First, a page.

Frequently Asked Questions
How did the conservator clean the fragments?
The fragments were soaked in a plastic bowl of hot water and washing powder for 20 minutes. The bowl was lined with a soft towel to cushion the pieces. Each fragment was then brushed with a good-quality hogs-hair stencil brush to remove the dirt. The solution must not be allowed to dry on the surface. The sherds were rinsed thoroughly in clean cold water, with a final rinse of deionised water. The process was then repeated. Finally, excess water was blotted off and the sherds left dry in a warm place. The fragments must be completely dry before reconstruction begins.
Were the old restorations removed?
Most of the old restorations had broken away when the vases shattered. Some still had fragments of porcelain attached, here seen as the bright white fragments adhered to the underside of the restoration. The fill is an off-white colour.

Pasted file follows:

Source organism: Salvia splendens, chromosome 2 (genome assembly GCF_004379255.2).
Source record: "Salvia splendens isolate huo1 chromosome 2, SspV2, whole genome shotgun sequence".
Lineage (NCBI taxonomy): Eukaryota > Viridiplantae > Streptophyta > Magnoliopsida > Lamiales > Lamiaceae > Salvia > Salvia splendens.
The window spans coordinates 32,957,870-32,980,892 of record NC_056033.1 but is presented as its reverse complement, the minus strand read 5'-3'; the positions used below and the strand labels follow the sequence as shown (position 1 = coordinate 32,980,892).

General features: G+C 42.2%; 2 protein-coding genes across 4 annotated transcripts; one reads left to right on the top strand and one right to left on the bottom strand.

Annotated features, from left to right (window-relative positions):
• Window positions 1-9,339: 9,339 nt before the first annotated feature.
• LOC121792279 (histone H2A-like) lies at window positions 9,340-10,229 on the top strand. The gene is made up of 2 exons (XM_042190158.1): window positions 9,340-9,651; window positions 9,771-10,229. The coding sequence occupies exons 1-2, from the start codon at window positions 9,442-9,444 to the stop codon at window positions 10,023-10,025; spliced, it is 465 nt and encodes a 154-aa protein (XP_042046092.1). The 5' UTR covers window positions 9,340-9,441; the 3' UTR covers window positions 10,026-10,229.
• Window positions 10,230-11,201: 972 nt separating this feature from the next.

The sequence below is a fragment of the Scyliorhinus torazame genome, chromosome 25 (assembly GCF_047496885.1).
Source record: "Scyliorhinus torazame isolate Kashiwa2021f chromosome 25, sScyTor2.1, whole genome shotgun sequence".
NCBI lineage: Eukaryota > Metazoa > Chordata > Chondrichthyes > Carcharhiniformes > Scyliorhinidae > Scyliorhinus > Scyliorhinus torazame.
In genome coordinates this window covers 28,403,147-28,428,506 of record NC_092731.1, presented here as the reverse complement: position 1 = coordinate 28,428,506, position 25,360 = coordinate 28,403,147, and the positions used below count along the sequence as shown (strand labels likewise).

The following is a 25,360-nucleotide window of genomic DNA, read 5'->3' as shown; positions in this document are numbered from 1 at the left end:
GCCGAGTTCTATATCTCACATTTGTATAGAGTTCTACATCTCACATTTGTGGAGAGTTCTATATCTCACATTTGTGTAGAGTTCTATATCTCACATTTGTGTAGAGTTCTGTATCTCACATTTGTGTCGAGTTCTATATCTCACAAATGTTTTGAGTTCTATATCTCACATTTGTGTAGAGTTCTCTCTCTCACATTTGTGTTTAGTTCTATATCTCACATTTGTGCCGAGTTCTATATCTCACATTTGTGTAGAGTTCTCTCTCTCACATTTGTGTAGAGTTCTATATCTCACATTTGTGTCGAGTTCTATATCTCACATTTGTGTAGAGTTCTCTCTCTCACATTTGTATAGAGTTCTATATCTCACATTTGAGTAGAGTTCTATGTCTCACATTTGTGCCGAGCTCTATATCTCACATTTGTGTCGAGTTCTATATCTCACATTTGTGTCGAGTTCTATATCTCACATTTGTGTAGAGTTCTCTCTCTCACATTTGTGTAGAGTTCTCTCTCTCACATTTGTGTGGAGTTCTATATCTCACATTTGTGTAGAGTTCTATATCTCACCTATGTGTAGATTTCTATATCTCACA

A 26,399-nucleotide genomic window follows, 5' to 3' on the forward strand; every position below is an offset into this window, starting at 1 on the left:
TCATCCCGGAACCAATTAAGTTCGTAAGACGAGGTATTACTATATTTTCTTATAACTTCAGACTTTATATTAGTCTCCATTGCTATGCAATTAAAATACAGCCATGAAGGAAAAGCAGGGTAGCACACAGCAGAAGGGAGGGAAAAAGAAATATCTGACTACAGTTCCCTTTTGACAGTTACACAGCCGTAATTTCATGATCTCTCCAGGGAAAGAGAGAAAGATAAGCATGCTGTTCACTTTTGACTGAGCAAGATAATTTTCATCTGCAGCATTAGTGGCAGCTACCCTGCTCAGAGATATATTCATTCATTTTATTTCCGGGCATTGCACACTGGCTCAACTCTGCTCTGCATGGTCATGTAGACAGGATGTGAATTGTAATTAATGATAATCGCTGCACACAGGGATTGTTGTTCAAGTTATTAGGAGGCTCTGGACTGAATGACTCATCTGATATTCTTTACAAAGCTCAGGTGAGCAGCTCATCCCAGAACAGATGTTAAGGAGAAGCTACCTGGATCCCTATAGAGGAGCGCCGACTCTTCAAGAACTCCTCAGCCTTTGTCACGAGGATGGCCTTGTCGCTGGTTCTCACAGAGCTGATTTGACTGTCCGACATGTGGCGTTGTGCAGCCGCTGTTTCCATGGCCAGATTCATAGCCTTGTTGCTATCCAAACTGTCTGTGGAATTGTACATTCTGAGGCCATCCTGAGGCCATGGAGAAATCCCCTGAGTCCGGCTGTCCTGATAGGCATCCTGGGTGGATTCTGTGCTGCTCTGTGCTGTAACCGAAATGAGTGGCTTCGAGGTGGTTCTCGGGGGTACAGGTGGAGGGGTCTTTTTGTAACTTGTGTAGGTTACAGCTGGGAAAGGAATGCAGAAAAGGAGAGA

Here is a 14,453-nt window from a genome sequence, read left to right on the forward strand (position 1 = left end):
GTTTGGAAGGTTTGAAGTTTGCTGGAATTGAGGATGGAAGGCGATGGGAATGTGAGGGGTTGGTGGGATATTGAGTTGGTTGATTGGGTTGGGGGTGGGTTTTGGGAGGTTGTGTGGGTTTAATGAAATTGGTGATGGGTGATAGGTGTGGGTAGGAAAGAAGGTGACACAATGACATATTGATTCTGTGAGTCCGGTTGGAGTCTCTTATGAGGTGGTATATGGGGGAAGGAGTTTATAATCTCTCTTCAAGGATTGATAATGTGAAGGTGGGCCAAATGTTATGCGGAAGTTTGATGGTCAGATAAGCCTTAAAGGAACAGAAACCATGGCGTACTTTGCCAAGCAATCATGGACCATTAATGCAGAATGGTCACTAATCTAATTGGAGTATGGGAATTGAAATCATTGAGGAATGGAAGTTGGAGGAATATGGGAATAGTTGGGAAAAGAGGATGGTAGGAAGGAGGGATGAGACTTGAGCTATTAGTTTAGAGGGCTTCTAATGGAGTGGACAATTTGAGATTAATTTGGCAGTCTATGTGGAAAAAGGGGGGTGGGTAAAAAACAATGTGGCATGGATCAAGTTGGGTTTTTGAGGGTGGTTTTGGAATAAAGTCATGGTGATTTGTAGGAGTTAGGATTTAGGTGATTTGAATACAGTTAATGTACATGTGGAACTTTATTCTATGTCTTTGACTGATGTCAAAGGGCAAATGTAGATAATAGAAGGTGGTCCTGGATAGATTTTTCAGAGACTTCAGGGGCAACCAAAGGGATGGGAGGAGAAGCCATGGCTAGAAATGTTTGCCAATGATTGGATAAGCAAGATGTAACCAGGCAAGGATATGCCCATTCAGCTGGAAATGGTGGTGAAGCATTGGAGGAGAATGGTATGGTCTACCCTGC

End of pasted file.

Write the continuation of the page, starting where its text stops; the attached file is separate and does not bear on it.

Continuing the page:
A few old fills still needed to be removed from fragments of porcelain, especially on the rim, or they would interfere with the new joins. Old painted fills were removed with a scalpel. After testing with various solvents, any residues were removed with dichloromethane.
What sort of stains were removed with a chemical poultice? How?
Stubborn stains that resisted the washing process (such as an old discoloured hairline crack across the bottom of one of the yan yan vases and dirt on break edges) were broken down with a chemical poultice. A sausage of cotton-wool soaked in a very weak solution of a bleaching agent (hydrogen peroxide) was laid along the join and the whole area wrapped in food-grade plastic film to prevent evaporation. The poultice was left for 24 hours. Afterwards the sherds were rinsed thoroughly.
Caution! When working with chemicals the appropriate Health & Safety procedures must be followed and protective clothing worn. Observe the written COSHH procedures.
Avoid using any chemicals on porous ceramic bodies such as earthenware. Mechanical cleaning methods are preferable here.